Accra, May 05, GNA – The Centre for Applied Research and Innovation in Supply Chain – Africa (CARISCA) has organized a Supply Chain Action Network (SCAN) Meeting in Accra.
The one-day meeting on the theme « Supply Chain Traceability: Improving Africa’s Agriculture and Health Sectors », discussed supply chain traceability, the key to unlocking the potential of Africa’s agricultural and health sectors.
CARISCA is a Centre of Excellence established at the Kwame Nkrumah University of Science and Technology (KNUST) in partnership with the Arizona State University and sponsored by the United States Agency for International Development (USAID).
It seeks to improve supply chains throughout Africa.
Its mission is to transform African supply networks through education, research, and action.
CARISCA supports and builds capacity by finding solutions to complex development problems through education and training, bolstering the talent pipeline, and engaging private sector partners and policymakers in applying research best practices.
Professor Nathaniel Boso, Director of CARISCA and Dean of the KNUST Business School, in an interview with the Ghana News Agency at the SCAN Meeting in Accra, said the event was a platform for thought leaders, policymakers and industry experts to discuss the challenges and opportunities surrounding supply chain traceability in Africa’s agricultural and health sectors.
He said participants at the meeting explored the adoption of cutting-edge technologies and the establishment of effective cross-sector collaboration to enhance supply chain traceability.
He noted that from June 20-23, CARISCA would host the third annual Supply Chain Research Summit in Accra.
He said this year’s summit would take an in-depth look at « Africa’s Supply Chains and the Future of Work ».
Prof Dale S. Rogers of the Supply Chain Management Department at Arizona State University and Principal Lead Investigator of CARISCA, in virtual presentation noted that CARISCA would advance research, translation and training in supply chain management and address barriers to development caused by insufficient and ineffective supply chains, especially in health and agriculture, to drive Ghanaian and Pan-African self-reliance and increase the impact of USAID investments.
Mr Stephen Acheampong, the Senior Officer for certification bodies monitoring in-charge of Africa, Rainforest Alliance, said supply chain traceability was the process of tracking the origin and journey of products and their inputs, from the very start of the supply chain through to the end-user.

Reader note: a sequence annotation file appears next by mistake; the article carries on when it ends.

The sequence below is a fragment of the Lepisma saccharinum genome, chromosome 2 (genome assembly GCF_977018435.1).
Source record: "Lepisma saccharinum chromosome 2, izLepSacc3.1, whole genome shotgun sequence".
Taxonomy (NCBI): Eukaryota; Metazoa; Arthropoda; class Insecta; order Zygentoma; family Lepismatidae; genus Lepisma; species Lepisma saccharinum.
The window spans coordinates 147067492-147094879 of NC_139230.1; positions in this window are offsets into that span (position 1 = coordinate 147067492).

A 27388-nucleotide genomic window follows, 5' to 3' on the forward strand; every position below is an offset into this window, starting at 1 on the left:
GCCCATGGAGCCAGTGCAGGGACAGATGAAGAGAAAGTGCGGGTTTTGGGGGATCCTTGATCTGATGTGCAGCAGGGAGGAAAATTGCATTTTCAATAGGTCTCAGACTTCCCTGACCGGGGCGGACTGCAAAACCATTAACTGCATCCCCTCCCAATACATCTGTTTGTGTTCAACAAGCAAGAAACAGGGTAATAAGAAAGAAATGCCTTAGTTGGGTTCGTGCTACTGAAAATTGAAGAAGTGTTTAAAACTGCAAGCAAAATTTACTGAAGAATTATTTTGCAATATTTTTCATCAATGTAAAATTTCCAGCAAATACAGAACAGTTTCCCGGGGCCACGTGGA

Speaking in the topic « Supply Chain Traceability in Agriculture, Ghana and Africa’s Perspective », Mr Acheampong focused on the agriculture sector, examining the significance of traceability in ensuring food safety, reducing waste, and supporting sustainable practices.
He shared successful case studies from across the continent, demonstrating how traceability had improved productivity, market access and profitability for African farmers within the cocoa value chain industry; citing case studies from Ghana, Côte d’Ivoire, and Cameroun.
Madam Bindiya Vakil, the Chief Executive Officer of Resilinc, in virtual a presentation entitled « Building Resilience into Your Health Sector Supply Chain by Understanding your Sub-Tier Supplier Network », said Africa was well situated for long-term supply chain success; citing the availability of clean energy, raw materials and resources, and access to technology.
She illustrated how supply chain mapping helped companies better understand the health care supply chain landscape and who the players were, down to the supplier, site, and part level.
Dr John Frimpong Manso, Senior Technical Advisor in-charge of Capacity Building and Training, CARISCA, speaking to the Ghana News Agency said CARISCA was a five-year project sponsored by the USAID but has been run by the KNUST and the Arizona State University.
He said the CARISCA Project, which was in its third-year hinges on two sectors – health supply chain and agriculture supply chain; stating that the whole idea was to conduct more research, build more stakeholders engagement and to see how best to address the identified challenges.
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